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[2019 Fall DLS Seminar] Dr. Jihyun Hong (KIST) Dec. 11th
Date 19-12-09 14:16
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[Distinguished Lecture Series]


Dec. 11th Wed. 2019, 4:30pm
N Center #86120, Sungkyunkwan University, Suwon


 


Untangling the coupling of anion redox-structure-electrochemistry of Li-rich layered oxides


Dr. Jihyun Hong


(Korea Institute of Science and Technology)


 


Abstract


Anion redox in Li-rich layered oxides, Li1+xM1-xO2 (M is a transition metal (TM) or non-TM such as Al, Sn or Mg) has recently attracted intense scientific interest, because of its promise to increase the energy density of Li-ion batteries (LIBs) by enabling access to additional capacity beyond the redox capability of the TM ions, approaching 300 mAh g-1.[1,2] In most Li-rich layered oxides, however, accessing the extra capacity beyond the cation redox limit results in a substantial structural evolution, electronic structural rearrangement, and voltage hysteresis.[3] The continuous, simultaneous and complex structural and electronic changes have made understanding the nature of the oxidized anion species challenging.[1, 3] To better understand the oxygen anion redox reaction in the Li-rich oxides, we turn to layered Li2IrO3 (equivalently, Li[Li0.33Ir0.67]O2 or LIO), which is reported to exhibit anion redox, yet unlike other Li-rich layered oxides exhibits highly reversible structural and electrochemical behavior during cycling.[2,4] Upon substituting redox-inactive Sn for Ir, the solid-solution material Li2Ir1-ySnyO3 (LISO) forms MLi-VM defects during charge, accompanied by voltage hysteresis during subsequent cycling that is typical of other anion-redox-active oxides. This tunability makes LIO/LISO an ideal model system for studying the link between anion redox, local structure and irreversible electrochemistry.


Here, we show that the difference in electrochemical and structural behavior between LIO and LISO holds the key to understanding anion redox. Using comprehensive bulk-sensitive X-ray spectroscopy and structural probes, we demonstrate that anion redox only occurs simultaneously with structural disordering (that is, antisite-vacancy formation) in LISO, and is completely absent from LIO up to 4.6 V, establishing the strong coupling between these two phenomena, which runs counter to recent observations made for the same system.[2] Ab initio calculation confirmed that the low valence-electron count in delithiated LISO promotes charge transfer from O to Ir (essentially, oxygen oxidation via ligand-to-metal charge transfer) through drastic changes in the local bonding configuration, which requires the decoordination of oxygen to a single covalent bonding partner. In the layered structure, cation migration realizes the anion decoordination, reshuffling the electronic structure and the redox potential in the end. The dynamic anion redox observed in this system[5] is similar to that in Li/Mn-rich 3d oxides[3] which suggests that the strong structure-redox coupling is a universal feature of the anion redox in Li-rich layered oxides. We expect these findings reveal clear and essential criteria to design high-capacity cathode materials exploiting extra capacity beyond the TM redox limit via anion redox.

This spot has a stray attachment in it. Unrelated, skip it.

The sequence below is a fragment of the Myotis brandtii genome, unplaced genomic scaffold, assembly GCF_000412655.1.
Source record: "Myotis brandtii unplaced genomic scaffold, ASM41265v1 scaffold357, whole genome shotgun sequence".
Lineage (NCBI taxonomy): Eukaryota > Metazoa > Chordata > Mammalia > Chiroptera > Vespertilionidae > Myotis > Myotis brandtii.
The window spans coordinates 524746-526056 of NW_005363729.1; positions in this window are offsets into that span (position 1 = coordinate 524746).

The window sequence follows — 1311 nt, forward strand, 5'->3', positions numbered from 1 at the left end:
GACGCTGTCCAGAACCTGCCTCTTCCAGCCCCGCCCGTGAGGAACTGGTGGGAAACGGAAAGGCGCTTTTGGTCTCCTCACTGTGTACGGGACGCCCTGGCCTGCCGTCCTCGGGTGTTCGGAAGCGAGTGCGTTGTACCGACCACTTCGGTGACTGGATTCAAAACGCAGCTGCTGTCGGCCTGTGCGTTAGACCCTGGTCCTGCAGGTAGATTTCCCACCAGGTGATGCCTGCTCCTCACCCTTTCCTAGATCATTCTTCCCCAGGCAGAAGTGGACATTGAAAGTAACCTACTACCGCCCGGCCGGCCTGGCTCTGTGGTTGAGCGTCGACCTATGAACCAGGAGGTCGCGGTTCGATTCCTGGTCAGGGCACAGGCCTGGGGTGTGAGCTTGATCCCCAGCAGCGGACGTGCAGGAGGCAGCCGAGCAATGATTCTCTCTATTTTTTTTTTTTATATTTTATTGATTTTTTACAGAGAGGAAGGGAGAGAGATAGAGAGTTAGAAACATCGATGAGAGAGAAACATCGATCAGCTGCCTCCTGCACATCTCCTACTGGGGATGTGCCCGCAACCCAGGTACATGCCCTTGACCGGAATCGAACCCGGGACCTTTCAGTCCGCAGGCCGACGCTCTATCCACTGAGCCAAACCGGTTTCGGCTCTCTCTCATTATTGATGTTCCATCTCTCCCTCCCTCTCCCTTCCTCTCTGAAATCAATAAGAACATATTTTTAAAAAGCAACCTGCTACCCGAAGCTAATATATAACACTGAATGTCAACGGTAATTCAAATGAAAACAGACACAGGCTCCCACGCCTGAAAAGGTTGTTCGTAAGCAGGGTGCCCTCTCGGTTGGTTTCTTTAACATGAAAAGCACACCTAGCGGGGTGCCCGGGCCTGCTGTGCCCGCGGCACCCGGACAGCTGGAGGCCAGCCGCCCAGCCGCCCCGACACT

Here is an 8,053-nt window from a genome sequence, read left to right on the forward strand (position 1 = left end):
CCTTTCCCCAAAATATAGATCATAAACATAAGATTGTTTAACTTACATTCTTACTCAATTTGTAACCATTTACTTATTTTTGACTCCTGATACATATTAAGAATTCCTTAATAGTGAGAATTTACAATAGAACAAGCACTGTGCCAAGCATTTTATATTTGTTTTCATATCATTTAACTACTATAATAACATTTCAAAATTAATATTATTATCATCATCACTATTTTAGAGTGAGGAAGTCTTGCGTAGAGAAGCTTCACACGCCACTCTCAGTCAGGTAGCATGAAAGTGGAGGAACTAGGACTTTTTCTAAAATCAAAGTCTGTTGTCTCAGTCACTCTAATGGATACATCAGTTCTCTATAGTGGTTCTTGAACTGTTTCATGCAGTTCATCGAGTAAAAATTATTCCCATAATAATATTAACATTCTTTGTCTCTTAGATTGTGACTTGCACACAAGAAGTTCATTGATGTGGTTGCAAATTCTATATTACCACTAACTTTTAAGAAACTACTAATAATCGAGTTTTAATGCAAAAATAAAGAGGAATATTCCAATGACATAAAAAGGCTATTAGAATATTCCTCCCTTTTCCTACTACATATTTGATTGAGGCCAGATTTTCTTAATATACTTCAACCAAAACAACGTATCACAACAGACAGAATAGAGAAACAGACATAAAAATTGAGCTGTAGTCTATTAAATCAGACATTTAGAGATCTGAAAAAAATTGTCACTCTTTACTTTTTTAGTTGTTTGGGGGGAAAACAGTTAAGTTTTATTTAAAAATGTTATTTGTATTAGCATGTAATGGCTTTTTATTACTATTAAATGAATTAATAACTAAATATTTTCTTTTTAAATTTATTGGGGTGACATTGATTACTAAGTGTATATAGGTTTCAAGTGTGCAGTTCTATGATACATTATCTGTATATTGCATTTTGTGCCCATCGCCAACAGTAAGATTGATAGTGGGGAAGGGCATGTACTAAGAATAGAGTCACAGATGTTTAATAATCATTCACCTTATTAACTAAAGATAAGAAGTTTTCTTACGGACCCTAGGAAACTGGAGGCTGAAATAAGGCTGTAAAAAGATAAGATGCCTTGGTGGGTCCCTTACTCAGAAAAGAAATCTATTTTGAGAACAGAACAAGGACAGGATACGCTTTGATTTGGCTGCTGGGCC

References


[1] D.-H. Seo et al., Nature Chemistry 2016, 8, 692-697.


[2] E. McCalla et al., Science 2015, 350, 1516-1521.


[3] W.E. Gent et al., Nature Communications 2017, 8, 2091.


[4] H. Kobayashi et al., J. Mater. Chem. 2003, 13, 957-962.


[5] J. Hong, W.E. Gent et al., Nature Materials 2019, 18, 256-267.


Brief Bio


Jihyun Hong is a senior research scientist in Korea Institute of Science and Technology (KIST). He received his Ph. D. in Materials Science and Engineering department from Seoul National University where he had studied structure-electrochemistry correlation of Li- and Na-ion battery electrodes and organic-compounds-based sustainable rechargeable batteries. After he graduated, he had studied at Stanford University and SLAC National Accelerator Laboratory as a postdoc, investigating oxygen-anion-redox in Li-rich positive electrodes in Li-ion batteries using Synchrotron techniques. After he joined KIST in 2018, his research interest has been focused on interfacial charge transfer in Li-ion batteries, aqueous batteries, solid-state hydrogen storage, etc. He received MRS graduate student award in 2015.